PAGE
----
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General Assembly - High-level Event

Date:

03/27/2019


General Assembly - High-level Event

Statement delivered by the Minister for Environment, Land and Sea Protection, Sergio Costa, at the High-level Event on the Interlinkages between Water and Climate Action ---

Madam President,

Honorable Ministers and

Youth Representatives,

I thank the Permanent Mission of Tajikistan for having organized this event, which gives us the opportunity to highlight the synergies between Agenda 2030 - in particular, SDG 6 on the water cycle and the Paris Agreement.
When we talk about water, we talk about a primeval, essential and vital element for human beings, for all human beings. It is a central good in people’s lives. It is a common resource and key emblem in all cultures, in all philosophies, and in all religions.

The historic resolution adopted here 9 years ago in 2010 reads, “The right to safe and clean drinking water and sanitation is a human right that is essential for the full enjoyment of life and all human rights”.

Water is a priority issue for Italy. We indeed believe that access to water is a right of all citizens and that it is the responsibility of States to protect this human right. Italians have expressed their view of the public utility of water with a referendum held 8 years ago and currently our Parliament is now debating a law, in keeping with European norms, that unhinges the pooling and privatization mechanisms that penalize territories, that increases investments in water networks, by also promoting a total re-investment of earnings in this sector that incentivizes a “plastic-free” everyday life.

Our work stems from this strong motivation we have in Italy to bring our cooperation and assistance to the entire world so that all the women and men of the planet have access to drinking water.

Much progress has been made, but for the majority of the world’s population this goal remains elusive. 2.1 billion people do not have access to drinking water and 4.5 billion people do not have safe sanitation.
Africa – the continent most affected by climate change – is where half of the global population drinks water from unsafe sources, and where the marginalized or discriminated for gender, age, economic status or ethnic, religious or linguistic identity have limited access to water and adequate sanitation. We must thus work for access for all, without discrimination and giving priority to the most needy.

The Ministry of Environment that I lead aims to be an important actor in this challenge of water for all and has launched cooperative agreements with some forty Countries, many of which in Africa, where in many we have envisaged actions for water.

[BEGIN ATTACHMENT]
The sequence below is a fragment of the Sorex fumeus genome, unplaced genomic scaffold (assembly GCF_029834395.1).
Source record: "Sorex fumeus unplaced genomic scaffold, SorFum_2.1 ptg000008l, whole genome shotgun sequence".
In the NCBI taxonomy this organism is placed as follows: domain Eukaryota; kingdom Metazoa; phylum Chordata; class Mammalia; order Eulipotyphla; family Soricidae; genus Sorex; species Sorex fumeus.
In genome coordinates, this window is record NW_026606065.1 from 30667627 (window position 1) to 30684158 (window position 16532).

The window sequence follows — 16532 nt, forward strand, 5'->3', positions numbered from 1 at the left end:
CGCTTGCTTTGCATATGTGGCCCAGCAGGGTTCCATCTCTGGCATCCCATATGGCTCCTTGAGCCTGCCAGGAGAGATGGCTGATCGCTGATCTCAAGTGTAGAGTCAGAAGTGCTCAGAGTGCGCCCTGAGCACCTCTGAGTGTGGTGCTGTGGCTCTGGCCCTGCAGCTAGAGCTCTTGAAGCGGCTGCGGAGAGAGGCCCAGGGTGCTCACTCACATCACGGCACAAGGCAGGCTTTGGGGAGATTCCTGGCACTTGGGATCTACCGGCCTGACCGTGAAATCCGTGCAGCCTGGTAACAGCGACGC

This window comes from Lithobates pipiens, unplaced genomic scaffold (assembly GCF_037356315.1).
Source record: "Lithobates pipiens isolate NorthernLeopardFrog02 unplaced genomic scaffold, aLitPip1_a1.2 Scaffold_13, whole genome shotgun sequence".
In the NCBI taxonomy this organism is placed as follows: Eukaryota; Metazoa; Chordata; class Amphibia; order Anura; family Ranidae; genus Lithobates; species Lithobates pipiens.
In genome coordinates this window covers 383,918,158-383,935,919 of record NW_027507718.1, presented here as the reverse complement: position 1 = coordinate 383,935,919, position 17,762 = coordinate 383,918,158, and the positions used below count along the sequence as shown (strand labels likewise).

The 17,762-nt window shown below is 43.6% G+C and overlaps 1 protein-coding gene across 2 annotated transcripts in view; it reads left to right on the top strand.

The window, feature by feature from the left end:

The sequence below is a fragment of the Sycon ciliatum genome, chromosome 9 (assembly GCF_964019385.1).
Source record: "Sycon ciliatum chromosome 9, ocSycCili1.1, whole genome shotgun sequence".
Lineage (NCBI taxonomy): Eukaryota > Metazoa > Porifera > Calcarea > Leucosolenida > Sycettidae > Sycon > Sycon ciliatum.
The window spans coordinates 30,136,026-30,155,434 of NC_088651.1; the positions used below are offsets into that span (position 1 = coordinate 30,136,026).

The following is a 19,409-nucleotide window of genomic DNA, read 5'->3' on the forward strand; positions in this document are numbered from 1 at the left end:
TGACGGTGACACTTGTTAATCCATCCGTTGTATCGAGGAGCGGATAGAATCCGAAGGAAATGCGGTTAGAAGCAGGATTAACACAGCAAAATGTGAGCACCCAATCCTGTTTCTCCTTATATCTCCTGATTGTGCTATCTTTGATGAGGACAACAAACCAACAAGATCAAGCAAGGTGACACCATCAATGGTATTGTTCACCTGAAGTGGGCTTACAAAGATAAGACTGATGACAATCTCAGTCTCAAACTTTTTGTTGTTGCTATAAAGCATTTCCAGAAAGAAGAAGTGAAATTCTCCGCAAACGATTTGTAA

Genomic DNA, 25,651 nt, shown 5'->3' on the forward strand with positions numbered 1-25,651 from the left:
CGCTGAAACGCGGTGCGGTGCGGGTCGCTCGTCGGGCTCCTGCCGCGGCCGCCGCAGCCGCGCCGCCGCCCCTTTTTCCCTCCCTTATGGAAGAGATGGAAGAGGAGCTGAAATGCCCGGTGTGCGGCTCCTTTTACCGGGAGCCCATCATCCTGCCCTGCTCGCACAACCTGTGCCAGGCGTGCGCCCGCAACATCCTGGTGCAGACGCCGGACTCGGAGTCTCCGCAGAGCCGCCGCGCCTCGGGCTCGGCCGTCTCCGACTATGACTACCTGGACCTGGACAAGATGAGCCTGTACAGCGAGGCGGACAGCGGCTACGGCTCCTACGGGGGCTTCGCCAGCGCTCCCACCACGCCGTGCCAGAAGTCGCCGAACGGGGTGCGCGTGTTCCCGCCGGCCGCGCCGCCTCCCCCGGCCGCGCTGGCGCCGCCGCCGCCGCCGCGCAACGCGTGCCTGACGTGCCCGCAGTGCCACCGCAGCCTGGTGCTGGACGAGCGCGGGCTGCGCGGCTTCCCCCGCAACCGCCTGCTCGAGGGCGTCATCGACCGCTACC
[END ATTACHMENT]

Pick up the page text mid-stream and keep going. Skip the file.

We need an integrated vision of water, the biosphere and environmental trends to conceive sustainable agricultural and economic systems that can allow us to slow down the impact of climate change and at the same time protect us from extreme effects and to adapt to what is happening. Indeed the Paris Agreement on Climate, alongside the issue of mitigation, has placed improving adaptation capacities and strengthening resilience to climate change, as global objectives.

Against this backdrop, more than half of our ongoing or recently completed projects in Africa have at least one component tied to the sustainable use of water resources.

Access to water in rural areas, for consumption and irrigation, is the main objective of the projects underway in Djibouti in Ethiopia, in the DRC and in Sudan. Led by our counterparts, in perfect partnership, we are equipping a number of villages in these countries with wells with solar-powered pumping systems, aboveground water tanks, systems for the collection of water and for irrigation.

As in Botswana, Eswatini and Morocco, we are realizing green building projects that promote savings in water consumption and adopt water-heating systems powered by solar energy.

In Ruanda, the project, “The Sustainable Development of the Humid Urban Areas of Kigali”, aims to requalify 134 hectares of humid land in the urban and peri-urban areas of the city of Kigali, through the creation of an urban eco-tourism park.
We also have strong ties with Fiji, attacked by climate change and with the Small Islands of the Caribbean: St. Kitts and Nevis, Grenada and Dominica.

With these concrete actions, Italy plans to pursue a leadership in environmental and climate issues that is strong, attentive and open to dialogue. A leadership that has a holistic, creative and innovative approach capable of harmonizing goals and promoting cooperation and partnerships at all levels.

This leadership finds its natural evolution in the candidature we presented two months ago to host the 26th Conference of Parties to the Convention of the United Nations on Combating Climate Change in 2020, which we are sure you will welcome with regard and enthusiasm – the two sentiments that everyday drive us forward and keep us going!

Thank you.

 


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